Radio Advertising Inc., producing those 'brought to you by' ads since the 1960s

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Radio Advertising Inc.
  • Paige Wynne
  • Radio Advertising Inc.

Along Peterson Avenue on the city's northwest side sits a succession of relatively pristine, albeit aging, examples of garden-variety midcentury modern architecture. Among these mostly commercial properties, 3312 W. Peterson is unique: a building displaying 1960s design elements still occupied by a business straight out of the mid-20th century.

Radio Advertising Inc., which has maintained the same address in North Park since it opened in 1963, is built around the throwback concept of telemarketing for radio. The company employs more than 60 salespeople, spread throughout the split-level office's lower floor, who purchase unused airtime in bulk from more than 700 radio stations throughout the U.S. and sell it to small businesses looking to advertise on the cheap. RAI then produces public service announcements that are "brought to you by" the client's company.

"If you ever hear ads about safe driving during the holidays or saluting the troops, that's probably one of ours," says Ernie Sobjack, a partner and general sales manager at RAI. Some recent examples of the firm's handiwork: a Florida gun shop trumpeting blood donation, a Maryland pizza joint promoting sober driving, and an Alabama cabin-rental company raising awareness about women's health.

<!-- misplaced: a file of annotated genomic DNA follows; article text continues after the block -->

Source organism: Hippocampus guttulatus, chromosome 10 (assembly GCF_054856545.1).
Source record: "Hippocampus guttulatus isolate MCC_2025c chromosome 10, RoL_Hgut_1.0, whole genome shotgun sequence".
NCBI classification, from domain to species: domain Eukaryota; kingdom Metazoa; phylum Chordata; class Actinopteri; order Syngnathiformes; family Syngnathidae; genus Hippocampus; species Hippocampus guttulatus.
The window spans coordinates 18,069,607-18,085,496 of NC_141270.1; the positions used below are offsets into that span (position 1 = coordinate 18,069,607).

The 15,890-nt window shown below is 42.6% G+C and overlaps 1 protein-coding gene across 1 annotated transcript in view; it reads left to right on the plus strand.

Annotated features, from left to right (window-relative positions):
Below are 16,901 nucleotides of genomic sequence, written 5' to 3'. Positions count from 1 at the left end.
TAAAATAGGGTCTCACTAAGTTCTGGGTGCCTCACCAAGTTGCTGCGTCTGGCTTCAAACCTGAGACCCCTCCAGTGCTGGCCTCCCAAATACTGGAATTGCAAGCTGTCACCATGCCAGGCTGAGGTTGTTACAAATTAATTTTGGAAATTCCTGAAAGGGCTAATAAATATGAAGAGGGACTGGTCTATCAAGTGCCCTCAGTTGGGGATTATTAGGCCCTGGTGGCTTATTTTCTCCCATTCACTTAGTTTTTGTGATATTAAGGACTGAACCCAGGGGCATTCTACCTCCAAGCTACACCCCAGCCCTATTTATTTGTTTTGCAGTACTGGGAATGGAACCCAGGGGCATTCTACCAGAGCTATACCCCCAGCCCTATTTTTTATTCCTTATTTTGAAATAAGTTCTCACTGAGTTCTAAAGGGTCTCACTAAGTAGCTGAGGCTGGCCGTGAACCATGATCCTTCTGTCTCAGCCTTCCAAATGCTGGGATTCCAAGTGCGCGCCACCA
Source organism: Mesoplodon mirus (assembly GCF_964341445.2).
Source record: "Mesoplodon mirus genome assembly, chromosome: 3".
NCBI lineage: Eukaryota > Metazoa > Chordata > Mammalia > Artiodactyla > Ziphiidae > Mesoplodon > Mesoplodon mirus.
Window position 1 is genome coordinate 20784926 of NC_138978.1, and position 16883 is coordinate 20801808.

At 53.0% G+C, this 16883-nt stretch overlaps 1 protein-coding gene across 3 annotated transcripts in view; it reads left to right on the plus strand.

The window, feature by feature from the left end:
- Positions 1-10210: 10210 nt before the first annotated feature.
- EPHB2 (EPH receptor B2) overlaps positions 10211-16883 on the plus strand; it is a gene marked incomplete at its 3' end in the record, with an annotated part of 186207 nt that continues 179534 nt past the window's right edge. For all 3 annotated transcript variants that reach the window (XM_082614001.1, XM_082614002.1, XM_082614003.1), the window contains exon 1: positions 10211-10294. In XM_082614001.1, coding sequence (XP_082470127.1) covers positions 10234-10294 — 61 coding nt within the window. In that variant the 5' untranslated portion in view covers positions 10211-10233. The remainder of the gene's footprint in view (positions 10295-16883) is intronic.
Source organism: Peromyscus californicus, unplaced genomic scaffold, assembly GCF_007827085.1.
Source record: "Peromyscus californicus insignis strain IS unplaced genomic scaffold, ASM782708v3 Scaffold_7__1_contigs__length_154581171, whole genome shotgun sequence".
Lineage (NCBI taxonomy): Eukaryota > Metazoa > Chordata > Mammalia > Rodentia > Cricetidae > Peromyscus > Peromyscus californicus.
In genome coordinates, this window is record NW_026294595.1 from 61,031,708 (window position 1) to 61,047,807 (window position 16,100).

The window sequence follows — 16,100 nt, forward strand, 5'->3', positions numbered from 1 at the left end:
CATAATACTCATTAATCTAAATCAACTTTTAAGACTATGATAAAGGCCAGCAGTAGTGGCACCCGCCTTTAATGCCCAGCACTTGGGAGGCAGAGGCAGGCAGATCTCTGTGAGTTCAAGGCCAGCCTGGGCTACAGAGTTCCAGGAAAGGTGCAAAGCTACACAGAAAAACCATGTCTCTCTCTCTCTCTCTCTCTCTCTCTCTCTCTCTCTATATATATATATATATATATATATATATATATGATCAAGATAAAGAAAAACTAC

Over the years, RAI remodeled the interior of 3312 W. Peterson, but the location's fading cast-metal microphone sign, like the company's business model, has remained mostly unchanged since the 60s. While the retro facade might attract Mad Men fans and MCM fetishists, the look isn't always a boon to the business, Sobjack says, especially when it comes to recruiting new sales staffers.

"People that are coming in for job interviews walk up and kind of question [the building]. Some don't even walk in because they think, What kind of dump is this? When they get inside, that's when they realize that the company is up-to-date and that it's not what it looks like from the outside. But we kind of like it like that."

To be fair, RAI is acclimating (however slowly) to the contemporary market. The company is currently gearing up for an expansion beyond the terrestrial airwaves, into satellite radio.

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